U.S. Air Force and SpaceX agree on EELV settlement
Space Exploration Technologies’ (SpaceX ) long wait for a decision as to whether-or-not the company’s Falcon 9 v1.1 rocket can carry out missions on behalf of the U.S. Department of Defense’s Evolved Expendable Launch Vehicle (EELV) program – might be drawing to a close. Announced on Jan. 23, 2015 the agreement will see the Hawthorne, California-based firm working with the U.S. Air Force to certify the F9 v1.1 to carry out missions that, until now, had been the sole domain of United Launch Alliance.
Whereas in the past, SpaceX had complained that the DoD had been slow to approve the Falcon 9 to carry classified and military payloads into the black – it now appears that the Air Force will be working to speed up the process. This could be in part due to SpaceX’s competitor announcing that it will be moving from a menu consisting of two boosters – to just one – the Next Generation Launch System or “NGLS.”
SpaceX noted in a statement posted on the company’s website: This collaborative effort will inform the SECAF directed review of the new entrant certification process.
The USAF has stated that it will honor all contracts that it currently has with ULA. This recent announcement appears to suggest that the back-and-forth legal tug of war that has taken place over the course of the last few months.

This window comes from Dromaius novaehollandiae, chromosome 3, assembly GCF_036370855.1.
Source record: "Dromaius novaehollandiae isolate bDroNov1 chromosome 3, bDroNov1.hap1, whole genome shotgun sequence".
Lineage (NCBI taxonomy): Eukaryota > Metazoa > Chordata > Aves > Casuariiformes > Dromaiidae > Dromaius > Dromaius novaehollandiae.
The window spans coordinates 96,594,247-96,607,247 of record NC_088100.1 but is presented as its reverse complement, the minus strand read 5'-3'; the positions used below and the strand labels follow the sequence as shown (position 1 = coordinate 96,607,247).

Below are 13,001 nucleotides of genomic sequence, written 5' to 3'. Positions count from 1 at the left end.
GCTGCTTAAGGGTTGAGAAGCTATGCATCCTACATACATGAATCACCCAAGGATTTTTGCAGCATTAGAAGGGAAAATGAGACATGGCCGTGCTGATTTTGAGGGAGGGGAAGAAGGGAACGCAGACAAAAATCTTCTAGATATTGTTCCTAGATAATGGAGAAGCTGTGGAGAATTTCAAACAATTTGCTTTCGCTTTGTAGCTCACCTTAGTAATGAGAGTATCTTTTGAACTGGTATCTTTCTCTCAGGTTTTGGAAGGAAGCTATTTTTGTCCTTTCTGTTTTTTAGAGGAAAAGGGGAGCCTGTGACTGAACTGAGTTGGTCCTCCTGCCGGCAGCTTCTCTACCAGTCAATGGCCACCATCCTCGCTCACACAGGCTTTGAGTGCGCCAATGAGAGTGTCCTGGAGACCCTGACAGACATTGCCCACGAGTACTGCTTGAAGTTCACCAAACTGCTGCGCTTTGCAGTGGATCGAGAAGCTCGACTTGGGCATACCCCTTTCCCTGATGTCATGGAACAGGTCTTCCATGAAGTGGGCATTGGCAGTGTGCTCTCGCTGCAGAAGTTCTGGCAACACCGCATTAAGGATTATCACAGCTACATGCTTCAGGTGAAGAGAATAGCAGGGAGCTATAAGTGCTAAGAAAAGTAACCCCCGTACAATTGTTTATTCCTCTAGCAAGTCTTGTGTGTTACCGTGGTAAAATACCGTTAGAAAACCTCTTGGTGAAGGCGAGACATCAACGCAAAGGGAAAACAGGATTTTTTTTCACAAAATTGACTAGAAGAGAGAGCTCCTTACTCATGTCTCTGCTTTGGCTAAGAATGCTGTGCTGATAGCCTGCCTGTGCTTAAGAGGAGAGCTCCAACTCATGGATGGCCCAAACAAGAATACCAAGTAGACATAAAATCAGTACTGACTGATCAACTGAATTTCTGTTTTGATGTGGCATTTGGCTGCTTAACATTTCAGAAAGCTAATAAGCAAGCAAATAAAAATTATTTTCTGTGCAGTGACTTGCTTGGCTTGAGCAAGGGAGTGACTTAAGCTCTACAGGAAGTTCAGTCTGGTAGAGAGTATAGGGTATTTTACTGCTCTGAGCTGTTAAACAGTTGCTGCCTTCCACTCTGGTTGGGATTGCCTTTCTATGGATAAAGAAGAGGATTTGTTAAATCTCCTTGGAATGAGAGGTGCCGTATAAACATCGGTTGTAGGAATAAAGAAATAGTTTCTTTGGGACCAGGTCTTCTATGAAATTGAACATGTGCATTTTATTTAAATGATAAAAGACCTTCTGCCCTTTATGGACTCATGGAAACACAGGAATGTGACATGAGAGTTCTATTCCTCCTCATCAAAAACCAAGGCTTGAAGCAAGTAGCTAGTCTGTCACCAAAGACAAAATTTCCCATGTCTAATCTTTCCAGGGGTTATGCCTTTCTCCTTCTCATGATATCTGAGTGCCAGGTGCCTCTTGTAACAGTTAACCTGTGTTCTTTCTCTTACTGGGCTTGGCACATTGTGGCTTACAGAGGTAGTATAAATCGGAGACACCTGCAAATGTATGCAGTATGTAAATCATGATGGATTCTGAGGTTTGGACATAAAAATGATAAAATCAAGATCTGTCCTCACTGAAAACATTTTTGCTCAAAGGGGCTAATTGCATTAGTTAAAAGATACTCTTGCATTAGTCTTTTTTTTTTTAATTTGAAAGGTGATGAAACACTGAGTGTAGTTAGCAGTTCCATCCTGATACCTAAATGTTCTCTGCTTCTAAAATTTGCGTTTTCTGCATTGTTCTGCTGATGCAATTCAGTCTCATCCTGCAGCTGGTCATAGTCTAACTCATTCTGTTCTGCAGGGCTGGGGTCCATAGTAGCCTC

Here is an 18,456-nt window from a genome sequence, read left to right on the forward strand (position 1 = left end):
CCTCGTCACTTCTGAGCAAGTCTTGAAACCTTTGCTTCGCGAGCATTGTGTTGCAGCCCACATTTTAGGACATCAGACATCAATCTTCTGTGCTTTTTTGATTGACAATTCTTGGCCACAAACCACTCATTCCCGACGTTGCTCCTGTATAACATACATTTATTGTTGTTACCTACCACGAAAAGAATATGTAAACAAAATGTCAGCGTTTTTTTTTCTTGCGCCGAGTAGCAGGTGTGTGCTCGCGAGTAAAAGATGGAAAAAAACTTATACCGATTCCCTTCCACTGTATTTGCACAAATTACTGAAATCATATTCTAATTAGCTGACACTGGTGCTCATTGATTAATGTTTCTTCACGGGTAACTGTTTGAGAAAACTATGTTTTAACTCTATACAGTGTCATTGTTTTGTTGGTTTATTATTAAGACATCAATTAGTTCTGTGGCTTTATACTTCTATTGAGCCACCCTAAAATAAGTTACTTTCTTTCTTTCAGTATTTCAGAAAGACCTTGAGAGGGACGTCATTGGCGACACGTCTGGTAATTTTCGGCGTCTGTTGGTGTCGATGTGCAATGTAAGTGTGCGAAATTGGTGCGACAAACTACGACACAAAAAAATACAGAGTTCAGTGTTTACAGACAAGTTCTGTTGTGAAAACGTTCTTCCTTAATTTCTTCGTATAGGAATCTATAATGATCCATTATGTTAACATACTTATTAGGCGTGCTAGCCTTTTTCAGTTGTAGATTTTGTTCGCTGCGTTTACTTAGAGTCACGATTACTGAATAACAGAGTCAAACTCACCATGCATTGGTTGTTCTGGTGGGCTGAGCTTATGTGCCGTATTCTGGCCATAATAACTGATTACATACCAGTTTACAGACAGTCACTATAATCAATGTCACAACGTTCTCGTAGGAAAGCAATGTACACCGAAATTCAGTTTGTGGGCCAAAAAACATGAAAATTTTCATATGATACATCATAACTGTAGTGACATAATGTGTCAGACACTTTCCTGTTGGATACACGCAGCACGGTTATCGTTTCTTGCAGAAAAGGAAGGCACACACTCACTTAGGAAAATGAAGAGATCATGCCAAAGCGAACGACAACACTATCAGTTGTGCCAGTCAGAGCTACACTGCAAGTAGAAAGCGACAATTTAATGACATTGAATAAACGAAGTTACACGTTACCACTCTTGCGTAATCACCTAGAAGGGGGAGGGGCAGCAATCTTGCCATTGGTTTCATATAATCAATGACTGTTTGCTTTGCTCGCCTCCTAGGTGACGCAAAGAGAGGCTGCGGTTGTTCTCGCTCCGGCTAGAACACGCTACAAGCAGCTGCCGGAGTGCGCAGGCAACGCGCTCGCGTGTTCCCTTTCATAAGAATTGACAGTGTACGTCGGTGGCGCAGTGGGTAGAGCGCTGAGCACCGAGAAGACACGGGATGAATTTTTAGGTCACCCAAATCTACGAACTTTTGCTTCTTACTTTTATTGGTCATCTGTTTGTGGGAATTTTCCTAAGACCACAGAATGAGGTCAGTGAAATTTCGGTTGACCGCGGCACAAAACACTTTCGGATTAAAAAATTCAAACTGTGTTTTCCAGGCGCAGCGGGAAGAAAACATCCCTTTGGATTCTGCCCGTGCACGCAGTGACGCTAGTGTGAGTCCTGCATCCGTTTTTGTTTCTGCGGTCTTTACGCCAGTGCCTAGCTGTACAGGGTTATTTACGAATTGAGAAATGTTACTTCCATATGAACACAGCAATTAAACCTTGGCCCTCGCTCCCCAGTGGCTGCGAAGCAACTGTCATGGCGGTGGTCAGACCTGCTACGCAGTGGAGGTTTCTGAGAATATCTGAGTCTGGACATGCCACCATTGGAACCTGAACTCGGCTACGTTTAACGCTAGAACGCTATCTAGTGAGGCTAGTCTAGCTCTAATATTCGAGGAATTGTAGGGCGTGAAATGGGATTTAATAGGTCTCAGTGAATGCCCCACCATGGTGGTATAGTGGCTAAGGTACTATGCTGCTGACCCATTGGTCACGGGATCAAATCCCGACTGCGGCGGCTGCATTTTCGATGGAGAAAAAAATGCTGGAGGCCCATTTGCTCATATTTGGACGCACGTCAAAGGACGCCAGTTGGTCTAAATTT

In April of 2014, SpaceX issued a lawsuit against the USAF for a block-buy carried out with ULA where the USAF purchased 36 booster cores from the company that was formed in 2006 from components of aerospace giants Boeing and Lockheed Martin. SpaceX issued the suit after Russia’s military actions in the Crimea drew attention to the RD-180 rocket engines used on ULA’s Atlas V family of boosters. SpaceX’s suit saw a temporary injunction against the import of the RD-180, which was eventually overturned.
For its part of SpaceX has agreed to dismiss the lawsuit it issued in the United States Court of Federal Claims under this most recent arrangement. The U.S. Air Force will, in turn, conduct competitive reviews of boosters that have been submitted by multiple launch service providers with certified launch vehicles. It is possible that by 2019, there will be two boosters used to deliver payloads to an array of orbital destinations, ULA’s NGLS – and SpaceX’s Falcon 9.
Jason Rhian spent several years honing his skills with internships at NASA, the National Space Society and other organizations. He has provided content for outlets such as: Aviation Week & Space Technology, Space.com, The Mars Society and Universe Today.